was much square dancing around the developer's accusation
      that the town's traffic consultant, who is engaged in a peer
      review, is not being "allowed" to talk with the developer's traffic
      consultant. These issues have been aired repeatedly since Nov.

      What has been omitted from these conversations is the failure of
      the developer's traffic consultant to present and explain his traffic
      impact report, originally scheduled for the Oct. 30 Planning
      Board meeting.

      Despite the Planning Board's issuance of a statement on the
      application and a schedule, and a statement by Chair Lynne
      Dunbrack that the Planning Board is ready to receive the
      application, the Board of Selectmen is still providing ample air
      time for the developer concerns on these issues.

      In the background is the repeated chorus of the Finance
      Committee warning that delays in the project could mean an
      override in fiscal 2009 because the FinCom is counting on
      "substantial" revenue from the project. An old southern saying
      comes to mind: "Don't count your chickens before they hatch."
      Even if the application is filed promptly, the developer could
      decide to phase or change the project, which could also mean
      less near-term revenue to the town.

      Voters may ask whether it is prudent for the FinCom to count on
      revenue that depends on 1) the developer's timetable and 2) the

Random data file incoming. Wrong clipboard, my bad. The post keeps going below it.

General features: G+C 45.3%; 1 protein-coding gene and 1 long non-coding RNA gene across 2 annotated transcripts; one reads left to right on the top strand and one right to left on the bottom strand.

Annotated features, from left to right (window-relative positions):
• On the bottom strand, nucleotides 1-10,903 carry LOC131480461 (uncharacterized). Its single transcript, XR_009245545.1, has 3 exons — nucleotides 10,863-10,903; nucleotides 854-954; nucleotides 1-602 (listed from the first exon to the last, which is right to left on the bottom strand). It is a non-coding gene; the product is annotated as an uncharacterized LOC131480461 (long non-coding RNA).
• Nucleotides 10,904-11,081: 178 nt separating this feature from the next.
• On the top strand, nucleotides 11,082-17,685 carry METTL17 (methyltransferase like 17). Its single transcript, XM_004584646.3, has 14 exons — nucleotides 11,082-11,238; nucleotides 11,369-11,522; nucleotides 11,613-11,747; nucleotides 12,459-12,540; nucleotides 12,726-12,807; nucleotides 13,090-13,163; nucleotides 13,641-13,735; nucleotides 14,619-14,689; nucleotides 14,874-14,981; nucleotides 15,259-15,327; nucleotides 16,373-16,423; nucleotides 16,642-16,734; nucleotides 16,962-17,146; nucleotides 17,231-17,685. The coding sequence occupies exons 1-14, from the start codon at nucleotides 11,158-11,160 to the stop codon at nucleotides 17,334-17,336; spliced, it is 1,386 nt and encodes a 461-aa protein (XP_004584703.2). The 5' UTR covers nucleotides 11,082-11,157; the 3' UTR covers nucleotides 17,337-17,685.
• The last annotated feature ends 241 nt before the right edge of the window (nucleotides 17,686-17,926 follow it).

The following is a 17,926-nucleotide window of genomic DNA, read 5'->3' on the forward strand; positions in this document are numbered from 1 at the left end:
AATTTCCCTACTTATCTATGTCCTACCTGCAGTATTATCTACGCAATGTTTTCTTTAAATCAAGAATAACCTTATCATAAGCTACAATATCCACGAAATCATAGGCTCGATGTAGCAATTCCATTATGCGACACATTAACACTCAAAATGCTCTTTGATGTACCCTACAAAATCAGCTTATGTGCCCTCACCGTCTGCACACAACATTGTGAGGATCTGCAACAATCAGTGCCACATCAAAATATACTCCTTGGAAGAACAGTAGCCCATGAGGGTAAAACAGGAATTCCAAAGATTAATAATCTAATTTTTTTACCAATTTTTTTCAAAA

town's obligation to deal adequately with traffic, environmental
      and esthetic concerns. The 2006 property tax override was sold
      on the premise that revenue from the $100-million Route 20
      development would help to avoid future overrides. It is unusual,
      possibly unprecedented in recent history, for the FinCom to
      pressure adjudicatory boards to grant permits.

      The Board of Selectmen allows time with the developer to hear
      complaints without inviting the pertinent boards to attend. Voters
      who pay attention only to what the selectmen are doing might get
      the impression that the Planning Board and other town officials
      aren't doing their job well.

      In this week's example, while town counsel Mark Lanza had not
      yet arrived for the meeting, selectman Bill Whitney questioned
      the Planning Board on what the developer had called an
      inadequate response to the developer's request for assurance
      that it would permit Twenty Wayland to withdraw its permit
      application without prejudice. The Planning Board's response
      was drafted with Lanza's assistance. This contrasts with Whitney
      and Tichnor' strong defense of Lanza's earlier opinion